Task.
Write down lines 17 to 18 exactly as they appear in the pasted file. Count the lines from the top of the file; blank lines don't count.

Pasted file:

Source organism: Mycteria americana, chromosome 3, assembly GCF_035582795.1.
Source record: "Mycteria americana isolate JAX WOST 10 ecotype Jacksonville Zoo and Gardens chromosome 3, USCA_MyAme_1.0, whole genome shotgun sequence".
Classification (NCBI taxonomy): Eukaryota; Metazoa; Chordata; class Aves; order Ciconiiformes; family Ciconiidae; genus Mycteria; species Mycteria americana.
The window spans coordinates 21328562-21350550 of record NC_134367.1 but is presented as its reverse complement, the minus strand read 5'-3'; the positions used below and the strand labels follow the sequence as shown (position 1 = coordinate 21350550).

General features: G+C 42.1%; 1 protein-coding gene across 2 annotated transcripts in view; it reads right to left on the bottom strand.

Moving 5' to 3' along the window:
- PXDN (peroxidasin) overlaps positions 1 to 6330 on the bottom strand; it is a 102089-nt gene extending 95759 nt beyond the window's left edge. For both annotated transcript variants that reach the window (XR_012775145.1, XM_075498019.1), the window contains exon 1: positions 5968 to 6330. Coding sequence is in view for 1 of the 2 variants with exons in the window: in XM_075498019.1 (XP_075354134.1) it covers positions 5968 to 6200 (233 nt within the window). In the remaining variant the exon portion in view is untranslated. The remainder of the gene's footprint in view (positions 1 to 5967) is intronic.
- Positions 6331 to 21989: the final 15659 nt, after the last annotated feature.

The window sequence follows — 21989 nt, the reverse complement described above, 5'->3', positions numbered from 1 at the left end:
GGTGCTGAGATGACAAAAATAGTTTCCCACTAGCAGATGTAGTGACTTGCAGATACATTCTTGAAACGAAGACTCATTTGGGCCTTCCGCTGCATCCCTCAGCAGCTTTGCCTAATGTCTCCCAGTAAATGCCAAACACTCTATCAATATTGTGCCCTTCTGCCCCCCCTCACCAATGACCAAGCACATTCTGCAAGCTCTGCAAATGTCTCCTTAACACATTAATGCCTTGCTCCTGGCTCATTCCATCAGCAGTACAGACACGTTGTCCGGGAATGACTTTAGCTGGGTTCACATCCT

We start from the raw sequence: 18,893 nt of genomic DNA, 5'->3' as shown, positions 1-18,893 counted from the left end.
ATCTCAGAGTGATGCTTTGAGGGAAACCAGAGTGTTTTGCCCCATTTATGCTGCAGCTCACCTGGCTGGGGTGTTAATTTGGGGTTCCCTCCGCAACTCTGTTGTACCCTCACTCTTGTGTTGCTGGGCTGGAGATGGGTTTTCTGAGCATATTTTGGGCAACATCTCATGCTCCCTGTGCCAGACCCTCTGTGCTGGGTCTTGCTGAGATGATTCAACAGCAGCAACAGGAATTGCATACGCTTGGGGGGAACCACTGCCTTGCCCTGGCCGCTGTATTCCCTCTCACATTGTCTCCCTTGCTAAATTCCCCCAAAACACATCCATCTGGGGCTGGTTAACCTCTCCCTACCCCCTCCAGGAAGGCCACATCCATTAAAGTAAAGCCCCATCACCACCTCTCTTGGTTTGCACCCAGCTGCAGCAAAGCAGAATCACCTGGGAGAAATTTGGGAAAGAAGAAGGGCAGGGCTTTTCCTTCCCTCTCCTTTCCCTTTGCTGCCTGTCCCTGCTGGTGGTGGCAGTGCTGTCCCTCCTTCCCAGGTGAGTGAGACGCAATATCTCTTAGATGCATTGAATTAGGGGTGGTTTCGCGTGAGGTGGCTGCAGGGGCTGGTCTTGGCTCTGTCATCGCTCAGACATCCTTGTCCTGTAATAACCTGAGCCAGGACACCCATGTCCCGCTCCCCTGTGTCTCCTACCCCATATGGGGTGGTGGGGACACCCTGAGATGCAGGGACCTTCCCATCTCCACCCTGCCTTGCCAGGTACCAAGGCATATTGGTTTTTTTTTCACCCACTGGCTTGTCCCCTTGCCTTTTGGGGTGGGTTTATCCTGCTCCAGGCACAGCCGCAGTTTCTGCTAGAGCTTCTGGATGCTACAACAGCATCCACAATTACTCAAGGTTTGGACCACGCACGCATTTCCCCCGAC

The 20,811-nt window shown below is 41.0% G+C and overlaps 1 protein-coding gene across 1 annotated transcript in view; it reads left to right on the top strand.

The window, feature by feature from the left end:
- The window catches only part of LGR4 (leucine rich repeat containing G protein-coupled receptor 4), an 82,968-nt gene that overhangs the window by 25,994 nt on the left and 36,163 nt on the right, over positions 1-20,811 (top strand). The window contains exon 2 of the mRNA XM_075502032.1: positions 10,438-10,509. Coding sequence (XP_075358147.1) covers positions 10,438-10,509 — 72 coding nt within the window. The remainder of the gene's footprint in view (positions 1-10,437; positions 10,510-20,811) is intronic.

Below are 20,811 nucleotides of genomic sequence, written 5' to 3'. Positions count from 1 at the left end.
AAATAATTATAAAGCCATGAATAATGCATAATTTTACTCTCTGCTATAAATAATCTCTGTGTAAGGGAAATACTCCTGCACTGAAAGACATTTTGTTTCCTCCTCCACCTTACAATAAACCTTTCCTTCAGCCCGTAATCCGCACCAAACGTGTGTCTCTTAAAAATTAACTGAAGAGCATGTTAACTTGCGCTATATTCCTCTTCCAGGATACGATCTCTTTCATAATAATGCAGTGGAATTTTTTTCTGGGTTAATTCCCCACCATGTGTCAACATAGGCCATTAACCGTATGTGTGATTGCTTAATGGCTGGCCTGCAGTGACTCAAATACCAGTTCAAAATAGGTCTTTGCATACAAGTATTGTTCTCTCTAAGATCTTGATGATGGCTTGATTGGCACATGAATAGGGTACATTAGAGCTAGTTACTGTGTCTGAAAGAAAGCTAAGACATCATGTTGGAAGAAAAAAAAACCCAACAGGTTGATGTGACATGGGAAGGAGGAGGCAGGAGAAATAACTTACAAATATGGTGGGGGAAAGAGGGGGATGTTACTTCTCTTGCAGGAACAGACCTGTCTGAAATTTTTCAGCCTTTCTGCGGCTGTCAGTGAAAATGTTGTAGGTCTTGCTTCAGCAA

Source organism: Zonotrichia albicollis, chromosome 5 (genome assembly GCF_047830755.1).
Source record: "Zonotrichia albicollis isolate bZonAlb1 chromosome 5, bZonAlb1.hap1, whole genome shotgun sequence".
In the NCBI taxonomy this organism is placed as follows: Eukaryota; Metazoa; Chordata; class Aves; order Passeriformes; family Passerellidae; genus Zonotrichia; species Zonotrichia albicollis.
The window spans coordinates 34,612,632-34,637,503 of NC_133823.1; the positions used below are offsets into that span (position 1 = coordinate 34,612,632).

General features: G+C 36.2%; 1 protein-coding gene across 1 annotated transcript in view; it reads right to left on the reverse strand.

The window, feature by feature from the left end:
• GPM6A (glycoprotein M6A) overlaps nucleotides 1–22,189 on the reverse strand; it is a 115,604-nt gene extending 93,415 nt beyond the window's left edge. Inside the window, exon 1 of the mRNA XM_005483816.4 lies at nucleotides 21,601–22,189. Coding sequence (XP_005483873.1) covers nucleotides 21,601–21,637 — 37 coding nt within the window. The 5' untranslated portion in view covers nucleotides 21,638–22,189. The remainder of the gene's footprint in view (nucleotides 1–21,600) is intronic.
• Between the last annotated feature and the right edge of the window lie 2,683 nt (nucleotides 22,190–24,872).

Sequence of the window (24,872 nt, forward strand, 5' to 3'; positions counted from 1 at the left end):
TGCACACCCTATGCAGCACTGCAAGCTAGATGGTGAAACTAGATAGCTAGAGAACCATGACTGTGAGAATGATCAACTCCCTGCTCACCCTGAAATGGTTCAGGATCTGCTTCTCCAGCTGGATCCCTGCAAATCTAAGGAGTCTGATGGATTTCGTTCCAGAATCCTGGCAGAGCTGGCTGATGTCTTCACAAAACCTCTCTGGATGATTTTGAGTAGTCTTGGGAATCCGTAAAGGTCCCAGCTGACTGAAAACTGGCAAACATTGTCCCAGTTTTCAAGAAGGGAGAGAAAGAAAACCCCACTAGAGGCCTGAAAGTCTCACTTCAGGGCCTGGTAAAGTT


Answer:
AAATAATTATAAAGCCATGAATAATGCATAATTTTACTCTCTGCTATAAATAATCTCTGTGTAAGGGAAATACTCCTGCACTGAAAGACATTTTGTTTCCTCCTCCACCTTACAATAAACCTTTCCTTCAGCCCGTAATCCGCACCAAACGTGTGTCTCTTAAAAATTAACTGAAGAGCATGTTAACTTGCGCTATATTCCTCTTCCAGGATACGATCTCTTTCATAATAATGCAGTGGAATTTTTTTCTGGGTTAATTCCCCACCATGTGTCAACATAGGCCATTAACCGTATGTGTGATTGCTTAATGGCTGGCCTGCAGTGACTCAAATACCAGTTCAAAATAGGTCTTTGCATACAAGTATTGTTCTCTCTAAGATCTTGATGATGGCTTGATTGGCACATGAATAGGGTACATTAGAGCTAGTTACTGTGTCTGAAAGAAAGCTAAGACATCATGTTGGAAGAAAAAAAAACCCAACAGGTTGATGTGACATGGGAAGGAGGAGGCAGGAGAAATAACTTACAAATATGGTGGGGGAAAGAGGGGGATGTTACTTCTCTTGCAGGAACAGACCTGTCTGAAATTTTTCAGCCTTTCTGCGGCTGTCAGTGAAAATGTTGTAGGTCTTGCTTCAGCAA

Source organism: Zonotrichia albicollis, chromosome 5 (genome assembly GCF_047830755.1).